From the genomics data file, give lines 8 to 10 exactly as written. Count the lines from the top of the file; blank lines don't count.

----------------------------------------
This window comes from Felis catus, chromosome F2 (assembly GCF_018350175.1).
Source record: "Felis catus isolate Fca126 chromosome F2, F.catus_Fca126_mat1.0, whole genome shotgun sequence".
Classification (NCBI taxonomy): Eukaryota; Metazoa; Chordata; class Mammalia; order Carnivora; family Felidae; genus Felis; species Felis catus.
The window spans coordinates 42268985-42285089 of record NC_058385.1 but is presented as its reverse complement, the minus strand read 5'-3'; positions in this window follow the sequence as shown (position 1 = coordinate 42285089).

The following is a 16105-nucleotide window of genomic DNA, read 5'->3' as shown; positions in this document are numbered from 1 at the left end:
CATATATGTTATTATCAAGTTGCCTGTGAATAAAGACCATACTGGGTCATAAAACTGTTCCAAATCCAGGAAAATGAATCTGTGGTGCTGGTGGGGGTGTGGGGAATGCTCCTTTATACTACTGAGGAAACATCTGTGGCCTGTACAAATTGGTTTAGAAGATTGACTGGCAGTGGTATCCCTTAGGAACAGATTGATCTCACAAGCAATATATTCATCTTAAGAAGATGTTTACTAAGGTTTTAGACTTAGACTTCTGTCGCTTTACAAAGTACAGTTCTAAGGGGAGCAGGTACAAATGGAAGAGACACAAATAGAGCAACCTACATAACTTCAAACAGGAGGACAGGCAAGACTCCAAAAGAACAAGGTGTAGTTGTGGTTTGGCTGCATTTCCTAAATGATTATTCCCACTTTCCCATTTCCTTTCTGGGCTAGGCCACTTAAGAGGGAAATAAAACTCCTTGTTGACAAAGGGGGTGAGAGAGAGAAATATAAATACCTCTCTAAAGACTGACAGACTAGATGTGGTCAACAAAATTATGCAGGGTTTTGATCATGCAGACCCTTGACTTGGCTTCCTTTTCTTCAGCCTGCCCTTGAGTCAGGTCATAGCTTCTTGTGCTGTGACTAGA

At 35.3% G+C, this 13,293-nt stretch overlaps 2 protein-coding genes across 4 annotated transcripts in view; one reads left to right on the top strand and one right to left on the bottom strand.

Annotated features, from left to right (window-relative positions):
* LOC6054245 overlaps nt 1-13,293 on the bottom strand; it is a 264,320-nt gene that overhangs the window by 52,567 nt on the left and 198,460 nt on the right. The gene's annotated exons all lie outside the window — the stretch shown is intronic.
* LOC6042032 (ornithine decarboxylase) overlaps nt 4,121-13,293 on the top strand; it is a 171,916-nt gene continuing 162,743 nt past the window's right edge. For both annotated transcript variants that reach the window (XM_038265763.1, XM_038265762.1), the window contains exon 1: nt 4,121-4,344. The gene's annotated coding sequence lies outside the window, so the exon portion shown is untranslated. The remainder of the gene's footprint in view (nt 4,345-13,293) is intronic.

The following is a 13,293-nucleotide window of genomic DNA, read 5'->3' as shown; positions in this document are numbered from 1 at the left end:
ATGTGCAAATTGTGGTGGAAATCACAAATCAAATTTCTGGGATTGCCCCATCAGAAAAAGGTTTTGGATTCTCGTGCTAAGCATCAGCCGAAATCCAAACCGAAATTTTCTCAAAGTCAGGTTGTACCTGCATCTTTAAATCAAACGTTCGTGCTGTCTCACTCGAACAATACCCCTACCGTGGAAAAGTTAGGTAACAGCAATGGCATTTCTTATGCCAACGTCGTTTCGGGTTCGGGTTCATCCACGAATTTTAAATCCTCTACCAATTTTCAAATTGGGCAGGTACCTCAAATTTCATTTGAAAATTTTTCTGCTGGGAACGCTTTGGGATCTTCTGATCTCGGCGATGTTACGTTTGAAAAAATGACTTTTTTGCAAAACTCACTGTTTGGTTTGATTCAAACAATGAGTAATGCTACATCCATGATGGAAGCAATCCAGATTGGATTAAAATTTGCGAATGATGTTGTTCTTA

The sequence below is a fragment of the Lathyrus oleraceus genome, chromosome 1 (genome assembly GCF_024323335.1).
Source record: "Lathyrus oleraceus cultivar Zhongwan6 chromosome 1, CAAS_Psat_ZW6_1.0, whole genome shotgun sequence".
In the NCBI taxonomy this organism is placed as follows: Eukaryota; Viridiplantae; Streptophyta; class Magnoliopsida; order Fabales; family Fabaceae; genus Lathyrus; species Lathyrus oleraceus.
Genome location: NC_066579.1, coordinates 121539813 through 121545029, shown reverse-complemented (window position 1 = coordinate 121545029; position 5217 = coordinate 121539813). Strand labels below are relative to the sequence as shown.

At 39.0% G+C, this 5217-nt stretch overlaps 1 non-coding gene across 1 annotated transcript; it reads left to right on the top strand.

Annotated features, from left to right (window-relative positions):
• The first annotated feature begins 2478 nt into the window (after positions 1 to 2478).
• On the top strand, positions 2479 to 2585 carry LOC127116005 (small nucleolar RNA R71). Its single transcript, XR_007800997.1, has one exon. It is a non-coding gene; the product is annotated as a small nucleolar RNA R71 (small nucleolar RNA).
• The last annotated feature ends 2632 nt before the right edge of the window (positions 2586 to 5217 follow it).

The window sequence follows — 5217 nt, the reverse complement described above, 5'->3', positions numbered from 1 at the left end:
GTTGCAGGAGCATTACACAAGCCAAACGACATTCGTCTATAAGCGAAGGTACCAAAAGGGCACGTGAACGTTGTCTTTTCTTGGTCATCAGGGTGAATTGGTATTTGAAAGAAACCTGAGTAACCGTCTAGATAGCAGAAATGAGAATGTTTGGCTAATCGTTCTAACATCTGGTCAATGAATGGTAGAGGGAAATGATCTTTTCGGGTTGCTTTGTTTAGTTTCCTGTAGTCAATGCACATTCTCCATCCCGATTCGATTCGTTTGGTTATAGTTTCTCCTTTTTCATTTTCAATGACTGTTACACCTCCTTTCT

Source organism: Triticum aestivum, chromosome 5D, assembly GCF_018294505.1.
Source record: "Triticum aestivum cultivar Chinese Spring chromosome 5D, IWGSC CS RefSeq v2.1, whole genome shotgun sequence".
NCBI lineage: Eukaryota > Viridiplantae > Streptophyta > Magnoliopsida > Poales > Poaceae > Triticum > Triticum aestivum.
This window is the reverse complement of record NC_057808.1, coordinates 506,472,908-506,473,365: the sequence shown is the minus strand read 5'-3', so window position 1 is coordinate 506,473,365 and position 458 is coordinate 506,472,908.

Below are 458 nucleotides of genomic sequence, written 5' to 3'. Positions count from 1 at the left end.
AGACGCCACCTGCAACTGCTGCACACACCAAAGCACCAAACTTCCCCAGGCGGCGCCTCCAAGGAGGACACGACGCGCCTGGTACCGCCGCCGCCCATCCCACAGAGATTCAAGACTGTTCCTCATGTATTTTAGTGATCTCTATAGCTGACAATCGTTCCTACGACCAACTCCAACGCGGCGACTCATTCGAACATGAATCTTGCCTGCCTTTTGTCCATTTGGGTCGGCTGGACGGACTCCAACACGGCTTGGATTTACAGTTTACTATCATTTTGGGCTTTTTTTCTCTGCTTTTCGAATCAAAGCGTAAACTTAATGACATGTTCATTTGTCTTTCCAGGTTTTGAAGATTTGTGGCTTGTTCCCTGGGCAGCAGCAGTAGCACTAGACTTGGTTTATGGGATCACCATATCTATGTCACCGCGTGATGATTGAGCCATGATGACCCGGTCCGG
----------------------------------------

Annotated features, from left to right (window-relative positions):
* LOC6054245 overlaps nt 1-13,293 on the bottom strand; it is a 264,320-nt gene that overhangs the window by 52,567 nt on the left and 198,460 nt on the right. The gene's annotated exons all lie outside the window — the stretch shown is intronic.
* LOC6042032 (ornithine decarboxylase) overlaps nt 4,121-13,293 on the top strand; it is a 171,916-nt gene continuing 162,743 nt past the window's right edge. For both annotated transcript variants that reach the window (XM_038265763.1, XM_038265762.1), the window contains exon 1: nt 4,121-4,344. The gene's annotated coding sequence lies outside the window, so the exon portion shown is untranslated. The remainder of the gene's footprint in view (nt 4,345-13,293) is intronic.